Cool astronomy photos

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Doctor X
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Re: Cool astronomy photos

Post by Doctor X » Mon Jun 03, 2019 8:15 am

I do not see the connection. . . .

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Re: Cool astronomy photos

Post by Witness » Tue Jun 04, 2019 9:34 pm

IAU statement on satellite constellations

Over the past decades, considerable effort has gone into designing, building, and deploying satellites for many important purposes. Recently networks, known as satellite constellations, have been deployed and are planned in ever greater numbers in mainly low-Earth orbits for a variety of purposes, including providing communication services to underserved or remote areas [1]. Until this year, the number of such satellites was below 200, but that number is now increasing rapidly, with plans to deploy potentially tens of thousands of them. In that event, satellite constellations will soon outnumber all previously launched satellites.

The International Astronomical Union (IAU) is concerned about these satellite constellations. The organisation, in general, embraces the principle of a dark and radio-quiet sky as not only essential to advancing our understanding of the Universe of which we are a part, but also as a resource for all humanity and for the protection of nocturnal wildlife. We do not yet understand the impact of thousands of these visible satellites scattered across the night sky and despite their good intentions, these satellite constellations may threaten both.

The scientific concerns are twofold. Firstly, the surfaces of these satellites are often made of highly reflective metal, and reflections from the Sun in the hours after sunset and before sunrise make them appear as slow-moving dots in the night sky. Although most of these reflections may be so faint that they are hard to pick out with the naked eye, they can be detrimental to the sensitive capabilities of large ground-based astronomical telescopes [2], including the extreme wide-angle survey telescopes currently under construction [3]. Secondly, despite notable efforts to avoid interfering with radio astronomy frequencies, aggregate radio signals emitted from the satellite constellations can still threaten astronomical observations at radio wavelengths. Recent advances in radio astronomy, such as producing the first image of a black hole or understanding more about the formation of planetary systems, were only possible through concerted efforts in safeguarding the radio sky from interference.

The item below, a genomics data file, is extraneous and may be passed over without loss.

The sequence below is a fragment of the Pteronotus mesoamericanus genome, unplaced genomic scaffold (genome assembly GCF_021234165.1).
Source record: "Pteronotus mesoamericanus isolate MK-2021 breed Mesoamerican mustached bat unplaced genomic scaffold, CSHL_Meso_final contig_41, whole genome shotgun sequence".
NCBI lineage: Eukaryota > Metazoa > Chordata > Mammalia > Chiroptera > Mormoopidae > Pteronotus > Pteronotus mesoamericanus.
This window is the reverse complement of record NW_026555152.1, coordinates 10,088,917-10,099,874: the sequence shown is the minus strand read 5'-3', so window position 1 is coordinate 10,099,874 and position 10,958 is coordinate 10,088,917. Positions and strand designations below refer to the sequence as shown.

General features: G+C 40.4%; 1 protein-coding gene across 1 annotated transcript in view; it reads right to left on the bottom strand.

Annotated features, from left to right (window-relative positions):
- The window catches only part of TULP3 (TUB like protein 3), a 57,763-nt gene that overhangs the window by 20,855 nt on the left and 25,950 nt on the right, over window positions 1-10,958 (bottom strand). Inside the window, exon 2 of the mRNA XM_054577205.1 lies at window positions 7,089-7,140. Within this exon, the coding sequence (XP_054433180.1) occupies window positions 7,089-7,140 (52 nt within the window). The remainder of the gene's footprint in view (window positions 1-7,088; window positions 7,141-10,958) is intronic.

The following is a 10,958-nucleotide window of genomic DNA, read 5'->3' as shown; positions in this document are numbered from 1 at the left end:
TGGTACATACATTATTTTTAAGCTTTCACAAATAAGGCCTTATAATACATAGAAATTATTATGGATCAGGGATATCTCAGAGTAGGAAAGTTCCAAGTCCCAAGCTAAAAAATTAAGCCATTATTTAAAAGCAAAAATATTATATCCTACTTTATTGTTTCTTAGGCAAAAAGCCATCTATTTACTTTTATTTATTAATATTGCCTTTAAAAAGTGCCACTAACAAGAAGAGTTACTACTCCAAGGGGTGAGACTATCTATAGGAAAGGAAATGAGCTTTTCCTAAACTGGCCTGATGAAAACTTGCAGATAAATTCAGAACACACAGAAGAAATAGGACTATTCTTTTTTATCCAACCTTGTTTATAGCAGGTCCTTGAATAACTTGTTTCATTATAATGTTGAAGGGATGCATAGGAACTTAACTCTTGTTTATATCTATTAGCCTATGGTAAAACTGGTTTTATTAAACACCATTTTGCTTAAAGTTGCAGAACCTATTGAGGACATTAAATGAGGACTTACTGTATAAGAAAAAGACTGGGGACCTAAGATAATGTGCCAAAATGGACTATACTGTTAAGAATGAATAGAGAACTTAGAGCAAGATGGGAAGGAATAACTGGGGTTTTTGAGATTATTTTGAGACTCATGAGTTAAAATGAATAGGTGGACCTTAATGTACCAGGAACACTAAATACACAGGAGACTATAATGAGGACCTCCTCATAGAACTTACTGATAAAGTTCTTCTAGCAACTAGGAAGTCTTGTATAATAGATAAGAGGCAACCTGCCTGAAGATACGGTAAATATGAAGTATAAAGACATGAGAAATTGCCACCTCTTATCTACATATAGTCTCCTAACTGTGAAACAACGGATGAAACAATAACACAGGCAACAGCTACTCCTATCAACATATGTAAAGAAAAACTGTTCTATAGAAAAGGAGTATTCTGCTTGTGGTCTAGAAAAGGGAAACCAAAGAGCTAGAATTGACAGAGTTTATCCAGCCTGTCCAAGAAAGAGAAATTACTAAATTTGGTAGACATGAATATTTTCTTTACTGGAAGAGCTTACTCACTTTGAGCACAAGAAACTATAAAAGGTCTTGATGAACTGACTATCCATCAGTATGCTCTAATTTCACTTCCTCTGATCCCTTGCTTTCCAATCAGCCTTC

The IAU is a science and technology organisation, stimulating and safeguarding advances in those areas. Although significant effort has been put into mitigating the problems with the different satellite constellations, we strongly recommend that all stakeholders in this new and largely unregulated frontier of space utilisation work collaboratively to their mutual advantage. Satellite constellations can pose a significant or debilitating threat to important existing and future astronomical infrastructures, and we urge their designers and deployers as well as policy-makers to work with the astronomical community in a concerted effort to analyse and understand the impact of satellite constellations. We also urge appropriate agencies to devise a regulatory framework to mitigate or eliminate the detrimental impacts on scientific exploration as soon as practical.

Trails made by Starlink satellites

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Abdul Alhazred
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Re: Cool astronomy photos

Post by Abdul Alhazred » Mon Jun 10, 2019 5:18 pm

Image "If I turn in a sicko, will I get a reward?"

"Yes! A BIG REWARD!" ====> Click here to turn in a sicko
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Re: Cool astronomy photos

Post by Bruce » Mon Jun 10, 2019 10:18 pm

That means something is about to happen.

Something wonderful.

All it takes to ignite Jupiter into a star is a little extra mass from a few bajillion monoliths. But don't worry. The ignition of a star within our solar system won't be enough to blow the atmosphere off our planet. Hell, it wasn't even enough to vaporize HAL from a few million miles away.

Plus, it will make a nice pretty double sunset. :P

Europa is off limits though. I'm looking at you, Elon!
Such potential!